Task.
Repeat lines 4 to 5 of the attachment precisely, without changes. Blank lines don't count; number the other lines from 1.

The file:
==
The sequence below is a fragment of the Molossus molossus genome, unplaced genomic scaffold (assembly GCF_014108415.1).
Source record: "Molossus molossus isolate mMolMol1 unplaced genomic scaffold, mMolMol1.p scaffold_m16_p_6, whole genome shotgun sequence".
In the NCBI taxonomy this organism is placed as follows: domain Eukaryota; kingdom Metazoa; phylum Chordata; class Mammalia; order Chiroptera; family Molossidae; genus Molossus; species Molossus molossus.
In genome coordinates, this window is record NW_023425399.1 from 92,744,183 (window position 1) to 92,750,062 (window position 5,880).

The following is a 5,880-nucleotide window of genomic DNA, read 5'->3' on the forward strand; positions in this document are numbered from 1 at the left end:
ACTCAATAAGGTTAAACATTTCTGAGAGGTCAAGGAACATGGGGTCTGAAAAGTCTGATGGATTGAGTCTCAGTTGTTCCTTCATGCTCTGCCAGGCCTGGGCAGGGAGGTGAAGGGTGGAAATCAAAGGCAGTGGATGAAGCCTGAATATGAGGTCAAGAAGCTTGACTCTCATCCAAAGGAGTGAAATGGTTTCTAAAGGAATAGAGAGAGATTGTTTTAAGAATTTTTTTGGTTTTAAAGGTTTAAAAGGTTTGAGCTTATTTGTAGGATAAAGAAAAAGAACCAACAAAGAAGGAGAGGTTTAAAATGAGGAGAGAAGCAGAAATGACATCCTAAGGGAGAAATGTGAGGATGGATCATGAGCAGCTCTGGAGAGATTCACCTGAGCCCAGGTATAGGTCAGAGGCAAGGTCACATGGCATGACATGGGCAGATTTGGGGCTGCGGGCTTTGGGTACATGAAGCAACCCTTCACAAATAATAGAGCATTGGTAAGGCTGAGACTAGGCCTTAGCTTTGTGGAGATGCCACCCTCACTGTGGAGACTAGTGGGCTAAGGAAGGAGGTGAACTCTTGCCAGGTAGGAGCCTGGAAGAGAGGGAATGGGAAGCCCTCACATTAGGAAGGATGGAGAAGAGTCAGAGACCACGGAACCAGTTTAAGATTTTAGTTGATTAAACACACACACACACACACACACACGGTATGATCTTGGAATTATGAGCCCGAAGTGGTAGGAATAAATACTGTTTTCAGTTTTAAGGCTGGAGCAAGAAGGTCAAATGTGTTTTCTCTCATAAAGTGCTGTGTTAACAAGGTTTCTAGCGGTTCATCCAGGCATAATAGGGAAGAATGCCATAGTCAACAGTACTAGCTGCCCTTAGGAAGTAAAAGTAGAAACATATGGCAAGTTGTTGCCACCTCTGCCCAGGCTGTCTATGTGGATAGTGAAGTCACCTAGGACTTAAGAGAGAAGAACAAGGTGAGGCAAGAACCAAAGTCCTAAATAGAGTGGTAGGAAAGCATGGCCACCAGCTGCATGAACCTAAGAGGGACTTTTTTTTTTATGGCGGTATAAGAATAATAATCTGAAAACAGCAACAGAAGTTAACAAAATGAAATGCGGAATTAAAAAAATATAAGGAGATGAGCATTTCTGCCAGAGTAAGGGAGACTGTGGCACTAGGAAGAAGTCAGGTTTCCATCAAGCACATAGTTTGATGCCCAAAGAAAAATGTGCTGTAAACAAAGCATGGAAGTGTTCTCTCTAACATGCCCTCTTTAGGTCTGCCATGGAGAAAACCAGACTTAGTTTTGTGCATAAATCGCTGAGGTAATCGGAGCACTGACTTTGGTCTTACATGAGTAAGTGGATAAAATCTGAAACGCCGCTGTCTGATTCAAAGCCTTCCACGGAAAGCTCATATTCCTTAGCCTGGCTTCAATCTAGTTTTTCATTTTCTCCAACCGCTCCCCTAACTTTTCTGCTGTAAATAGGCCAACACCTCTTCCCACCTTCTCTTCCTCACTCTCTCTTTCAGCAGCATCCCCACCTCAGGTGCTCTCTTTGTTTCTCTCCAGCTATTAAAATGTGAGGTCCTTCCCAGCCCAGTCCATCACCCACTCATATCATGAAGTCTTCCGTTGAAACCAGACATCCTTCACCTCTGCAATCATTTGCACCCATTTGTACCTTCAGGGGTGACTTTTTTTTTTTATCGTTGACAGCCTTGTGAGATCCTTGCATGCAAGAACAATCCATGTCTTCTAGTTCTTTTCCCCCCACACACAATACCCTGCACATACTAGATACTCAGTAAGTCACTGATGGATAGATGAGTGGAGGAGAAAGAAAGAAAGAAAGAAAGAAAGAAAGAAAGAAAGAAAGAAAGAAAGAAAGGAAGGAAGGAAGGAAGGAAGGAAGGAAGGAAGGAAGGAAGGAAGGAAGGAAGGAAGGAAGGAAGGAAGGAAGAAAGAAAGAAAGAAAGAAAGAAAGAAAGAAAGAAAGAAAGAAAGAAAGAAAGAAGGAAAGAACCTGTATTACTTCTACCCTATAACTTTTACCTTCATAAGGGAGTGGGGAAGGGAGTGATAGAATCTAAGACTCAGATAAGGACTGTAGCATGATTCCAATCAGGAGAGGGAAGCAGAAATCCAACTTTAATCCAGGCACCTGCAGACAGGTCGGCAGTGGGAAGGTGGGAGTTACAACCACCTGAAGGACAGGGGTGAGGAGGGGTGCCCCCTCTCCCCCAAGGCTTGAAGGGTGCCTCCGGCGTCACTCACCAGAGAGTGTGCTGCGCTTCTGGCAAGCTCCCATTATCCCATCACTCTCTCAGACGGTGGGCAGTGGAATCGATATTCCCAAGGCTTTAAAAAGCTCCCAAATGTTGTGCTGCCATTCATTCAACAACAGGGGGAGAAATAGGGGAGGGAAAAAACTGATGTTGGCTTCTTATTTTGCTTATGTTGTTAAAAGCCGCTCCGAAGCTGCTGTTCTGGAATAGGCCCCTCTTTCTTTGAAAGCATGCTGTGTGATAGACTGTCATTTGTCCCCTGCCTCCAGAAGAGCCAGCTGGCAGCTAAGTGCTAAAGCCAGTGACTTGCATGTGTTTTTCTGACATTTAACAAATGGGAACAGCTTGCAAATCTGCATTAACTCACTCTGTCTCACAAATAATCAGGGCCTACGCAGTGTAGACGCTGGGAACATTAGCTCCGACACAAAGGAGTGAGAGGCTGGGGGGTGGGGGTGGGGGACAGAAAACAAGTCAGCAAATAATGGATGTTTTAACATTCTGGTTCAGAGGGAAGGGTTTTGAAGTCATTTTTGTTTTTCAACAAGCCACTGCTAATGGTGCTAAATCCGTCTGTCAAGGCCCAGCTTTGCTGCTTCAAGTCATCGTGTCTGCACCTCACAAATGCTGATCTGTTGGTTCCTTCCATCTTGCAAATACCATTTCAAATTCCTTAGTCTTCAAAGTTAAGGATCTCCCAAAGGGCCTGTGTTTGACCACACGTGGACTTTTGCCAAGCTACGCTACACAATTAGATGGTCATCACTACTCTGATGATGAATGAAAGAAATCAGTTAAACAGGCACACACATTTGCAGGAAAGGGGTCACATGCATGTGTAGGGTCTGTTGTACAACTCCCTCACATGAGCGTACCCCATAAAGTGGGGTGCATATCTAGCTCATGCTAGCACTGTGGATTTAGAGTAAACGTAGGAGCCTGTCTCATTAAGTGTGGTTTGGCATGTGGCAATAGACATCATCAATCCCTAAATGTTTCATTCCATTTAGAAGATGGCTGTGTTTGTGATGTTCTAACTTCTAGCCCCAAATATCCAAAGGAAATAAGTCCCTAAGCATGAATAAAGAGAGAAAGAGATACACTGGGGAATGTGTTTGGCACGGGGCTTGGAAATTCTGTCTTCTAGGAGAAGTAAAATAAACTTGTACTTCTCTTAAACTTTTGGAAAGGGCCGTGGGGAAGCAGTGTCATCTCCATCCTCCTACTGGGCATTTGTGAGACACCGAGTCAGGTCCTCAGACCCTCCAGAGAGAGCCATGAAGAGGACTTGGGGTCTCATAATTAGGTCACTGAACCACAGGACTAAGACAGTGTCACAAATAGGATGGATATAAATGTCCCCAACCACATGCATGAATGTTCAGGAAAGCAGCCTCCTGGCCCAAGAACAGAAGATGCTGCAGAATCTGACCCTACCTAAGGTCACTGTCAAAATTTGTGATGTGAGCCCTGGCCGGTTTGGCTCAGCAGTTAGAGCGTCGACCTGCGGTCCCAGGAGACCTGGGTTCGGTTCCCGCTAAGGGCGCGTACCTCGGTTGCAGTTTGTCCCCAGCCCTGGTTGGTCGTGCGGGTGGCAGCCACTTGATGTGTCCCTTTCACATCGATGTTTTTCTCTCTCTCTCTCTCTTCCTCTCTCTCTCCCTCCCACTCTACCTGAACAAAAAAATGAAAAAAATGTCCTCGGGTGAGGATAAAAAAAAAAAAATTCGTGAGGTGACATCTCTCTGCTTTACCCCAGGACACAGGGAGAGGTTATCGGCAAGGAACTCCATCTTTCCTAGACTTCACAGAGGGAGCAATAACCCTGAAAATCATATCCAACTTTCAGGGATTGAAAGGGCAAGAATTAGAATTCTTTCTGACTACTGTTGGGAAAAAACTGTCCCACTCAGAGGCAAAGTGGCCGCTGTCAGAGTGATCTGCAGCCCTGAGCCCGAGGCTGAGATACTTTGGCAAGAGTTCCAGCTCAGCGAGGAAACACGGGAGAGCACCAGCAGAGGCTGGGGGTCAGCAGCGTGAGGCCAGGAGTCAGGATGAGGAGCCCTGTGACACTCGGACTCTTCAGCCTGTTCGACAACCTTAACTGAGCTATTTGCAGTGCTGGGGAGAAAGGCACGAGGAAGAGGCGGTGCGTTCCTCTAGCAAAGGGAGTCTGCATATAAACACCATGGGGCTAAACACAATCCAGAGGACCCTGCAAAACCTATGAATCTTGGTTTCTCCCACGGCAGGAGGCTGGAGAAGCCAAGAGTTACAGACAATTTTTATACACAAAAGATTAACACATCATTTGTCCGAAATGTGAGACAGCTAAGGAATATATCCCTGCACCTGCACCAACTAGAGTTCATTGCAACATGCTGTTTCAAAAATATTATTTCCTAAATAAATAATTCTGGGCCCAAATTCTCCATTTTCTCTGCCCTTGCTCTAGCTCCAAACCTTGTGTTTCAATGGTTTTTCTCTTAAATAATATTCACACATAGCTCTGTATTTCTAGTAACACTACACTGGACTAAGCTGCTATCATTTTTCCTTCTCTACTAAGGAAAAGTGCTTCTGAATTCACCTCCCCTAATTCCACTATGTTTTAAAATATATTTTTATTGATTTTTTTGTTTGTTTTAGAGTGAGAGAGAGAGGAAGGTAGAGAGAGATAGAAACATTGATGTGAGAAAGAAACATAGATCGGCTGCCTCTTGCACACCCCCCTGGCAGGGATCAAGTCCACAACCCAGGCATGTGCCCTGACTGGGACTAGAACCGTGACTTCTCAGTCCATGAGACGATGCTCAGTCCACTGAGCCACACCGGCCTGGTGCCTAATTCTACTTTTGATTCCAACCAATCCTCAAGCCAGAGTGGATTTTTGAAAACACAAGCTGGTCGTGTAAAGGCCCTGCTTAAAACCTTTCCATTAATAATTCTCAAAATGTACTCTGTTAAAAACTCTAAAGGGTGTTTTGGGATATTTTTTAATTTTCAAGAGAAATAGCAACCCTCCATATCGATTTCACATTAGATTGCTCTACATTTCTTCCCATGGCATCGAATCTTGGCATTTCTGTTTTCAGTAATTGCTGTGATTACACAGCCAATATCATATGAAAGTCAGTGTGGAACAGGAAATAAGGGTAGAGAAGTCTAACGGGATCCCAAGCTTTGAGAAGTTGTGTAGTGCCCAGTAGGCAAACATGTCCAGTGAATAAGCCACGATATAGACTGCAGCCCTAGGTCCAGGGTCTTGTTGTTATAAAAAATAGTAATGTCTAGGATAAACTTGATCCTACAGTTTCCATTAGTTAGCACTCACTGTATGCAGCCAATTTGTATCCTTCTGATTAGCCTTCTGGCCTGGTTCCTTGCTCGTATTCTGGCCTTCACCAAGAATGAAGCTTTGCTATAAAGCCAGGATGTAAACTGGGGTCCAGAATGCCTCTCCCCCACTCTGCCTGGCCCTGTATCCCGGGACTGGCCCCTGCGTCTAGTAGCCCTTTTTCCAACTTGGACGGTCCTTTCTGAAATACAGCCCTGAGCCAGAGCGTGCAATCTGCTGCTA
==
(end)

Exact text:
In genome coordinates, this window is record NW_023425399.1 from 92,744,183 (window position 1) to 92,750,062 (window position 5,880).

The following is a 5,880-nucleotide window of genomic DNA, read 5'->3' on the forward strand; positions in this document are numbered from 1 at the left end: